Dissertation/Thesis Abstract

Analysis of food web effects of non-native fishes and evaluation of restoration potential for the San Rafael River, Utah
by Walsworth, Timothy E., M.S., Utah State University, 2011, 122; 1503425
Abstract (Summary)

The highly endemic native fish fauna has experienced dramatic reductions in abundance and range because of anthropogenic activity. In addition to a highly altered flow, temperature, and physical habitat template, many non-native fish species have established populations throughout the basin. The San Rafael River, a tributary of the Green River in southeastern Utah, is home to populations of flannelmouth sucker (Catostomus latipinnis), bluehead sucker (C. discobolus), and roundtail chub (Gila robusta), and has experienced degradations representative of many rivers throughout the Colorado River Basin. Using the San Rafael River as a template, I examined (1) the effect of the non-native fishes on the food web structure of a Colorado River tributary and (2) whether any changes to the food web structure by non-native fishes impact fitness-related vital rates of native fishes in the river. Stable isotope analysis revealed that the non-native fishes present novel predator archetypes to the "three species," but size-at-age and body condition analyses did not reveal any reduction in fitness between native fishes captured in the presence of the non-native fishes.

Additionally, I used site-specific biotic and abiotic measurements to develop a model predicting "three species" relative abundance. Non-native fish abundance and spatially auto-correlated measures of physical habitat were found to be particularly important predictors of "three species" relative abundance. The model was used in combination with a longitudinal habitat survey to predict the current continuous distribution along the length of the lower San Rafael River, as well as to simulate population-level effects of relevant restoration actions. The eradication of non-native fishes resulted in significant population increases for each of the 'three species,' and physical habitat restoration resulted in significant population increases when executed in certain reaches, but significant population reductions if executed in other reaches. These results suggest that the restoration of physical habitat without addressing populations of non-native fishes will likely result in a limited response by the "three species," and that the choice of restoration location is critical to its success.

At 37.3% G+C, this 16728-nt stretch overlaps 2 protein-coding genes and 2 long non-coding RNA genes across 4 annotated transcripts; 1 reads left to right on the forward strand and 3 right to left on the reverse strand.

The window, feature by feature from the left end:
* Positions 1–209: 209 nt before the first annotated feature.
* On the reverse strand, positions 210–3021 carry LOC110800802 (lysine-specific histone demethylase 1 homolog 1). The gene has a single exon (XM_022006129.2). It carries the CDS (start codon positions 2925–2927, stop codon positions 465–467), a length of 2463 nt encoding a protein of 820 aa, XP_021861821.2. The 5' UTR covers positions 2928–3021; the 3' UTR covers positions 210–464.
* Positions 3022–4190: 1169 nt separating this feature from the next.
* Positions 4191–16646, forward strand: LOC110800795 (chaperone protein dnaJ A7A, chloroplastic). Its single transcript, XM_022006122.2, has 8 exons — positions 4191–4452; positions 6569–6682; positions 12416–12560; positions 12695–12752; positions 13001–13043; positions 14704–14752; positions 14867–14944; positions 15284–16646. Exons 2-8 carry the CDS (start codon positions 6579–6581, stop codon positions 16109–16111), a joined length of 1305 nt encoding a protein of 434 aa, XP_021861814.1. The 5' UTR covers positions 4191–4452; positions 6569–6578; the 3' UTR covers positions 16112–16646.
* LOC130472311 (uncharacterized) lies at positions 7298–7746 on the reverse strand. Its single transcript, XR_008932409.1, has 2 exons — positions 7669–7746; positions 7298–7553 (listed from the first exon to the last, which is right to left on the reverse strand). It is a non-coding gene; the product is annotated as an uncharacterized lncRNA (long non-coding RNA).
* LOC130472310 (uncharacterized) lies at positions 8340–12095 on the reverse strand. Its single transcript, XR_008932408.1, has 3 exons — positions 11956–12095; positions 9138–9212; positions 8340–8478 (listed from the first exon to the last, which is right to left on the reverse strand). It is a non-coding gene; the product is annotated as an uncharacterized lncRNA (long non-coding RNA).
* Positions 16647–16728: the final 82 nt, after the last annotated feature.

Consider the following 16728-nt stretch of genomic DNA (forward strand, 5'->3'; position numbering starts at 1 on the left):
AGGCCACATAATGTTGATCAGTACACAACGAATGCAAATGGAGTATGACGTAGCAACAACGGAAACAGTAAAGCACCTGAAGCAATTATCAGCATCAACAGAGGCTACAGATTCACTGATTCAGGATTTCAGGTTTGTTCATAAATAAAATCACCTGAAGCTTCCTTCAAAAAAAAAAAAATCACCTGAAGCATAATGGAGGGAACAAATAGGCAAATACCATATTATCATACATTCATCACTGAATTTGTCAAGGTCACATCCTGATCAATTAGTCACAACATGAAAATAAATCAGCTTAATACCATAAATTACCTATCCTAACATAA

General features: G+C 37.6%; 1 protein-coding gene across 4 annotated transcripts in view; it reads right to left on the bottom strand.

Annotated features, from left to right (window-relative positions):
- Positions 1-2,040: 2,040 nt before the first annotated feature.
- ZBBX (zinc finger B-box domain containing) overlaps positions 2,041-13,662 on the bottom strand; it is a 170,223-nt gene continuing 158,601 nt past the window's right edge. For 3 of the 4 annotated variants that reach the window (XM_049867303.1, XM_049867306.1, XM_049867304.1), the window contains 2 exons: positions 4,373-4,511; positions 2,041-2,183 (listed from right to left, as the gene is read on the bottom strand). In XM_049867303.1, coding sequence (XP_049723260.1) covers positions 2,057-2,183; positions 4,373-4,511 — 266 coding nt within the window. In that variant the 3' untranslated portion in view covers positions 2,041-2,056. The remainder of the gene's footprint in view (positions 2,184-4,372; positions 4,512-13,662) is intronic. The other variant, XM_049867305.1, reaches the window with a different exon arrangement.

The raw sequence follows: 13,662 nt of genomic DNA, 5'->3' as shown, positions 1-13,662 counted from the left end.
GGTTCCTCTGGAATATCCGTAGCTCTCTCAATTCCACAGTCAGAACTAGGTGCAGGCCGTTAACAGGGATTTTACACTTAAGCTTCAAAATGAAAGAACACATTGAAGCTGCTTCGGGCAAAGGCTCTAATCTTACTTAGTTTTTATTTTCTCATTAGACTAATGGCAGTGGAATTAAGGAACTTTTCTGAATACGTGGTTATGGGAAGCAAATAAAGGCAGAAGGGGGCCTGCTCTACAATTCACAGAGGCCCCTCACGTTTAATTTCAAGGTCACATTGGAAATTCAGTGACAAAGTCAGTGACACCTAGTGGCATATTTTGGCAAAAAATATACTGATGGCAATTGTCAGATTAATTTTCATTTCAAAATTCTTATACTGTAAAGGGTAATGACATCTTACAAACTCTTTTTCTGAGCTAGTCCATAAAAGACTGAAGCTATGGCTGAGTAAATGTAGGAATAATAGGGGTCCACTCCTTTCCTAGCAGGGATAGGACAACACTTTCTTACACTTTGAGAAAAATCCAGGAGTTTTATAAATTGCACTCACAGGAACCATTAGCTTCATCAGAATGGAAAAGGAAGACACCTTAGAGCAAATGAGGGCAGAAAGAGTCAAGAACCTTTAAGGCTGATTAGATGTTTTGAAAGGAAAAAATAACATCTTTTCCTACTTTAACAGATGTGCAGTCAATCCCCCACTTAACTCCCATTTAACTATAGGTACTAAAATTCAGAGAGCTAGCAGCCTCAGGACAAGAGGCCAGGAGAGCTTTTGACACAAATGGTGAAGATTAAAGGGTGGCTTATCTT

Indexing (document details)
Advisor: Budy, Phaedra
Commitee: Baker, Michelle, Hawkins, Charles
School: Utah State University
Department: Watershed Sciences (WATS)
School Location: United States -- Utah
Source: MAI 50/03M, Masters Abstracts International
Source Type: DISSERTATION
Subjects: Ecology, Conservation, Natural Resource Management
Keywords: Desert fishes, Ecological niche model, Habitat degradation, Invasive species, Source-sink dynamics, Trophic niche
Publication Number: 1503425
ISBN: 978-1-267-08568-9
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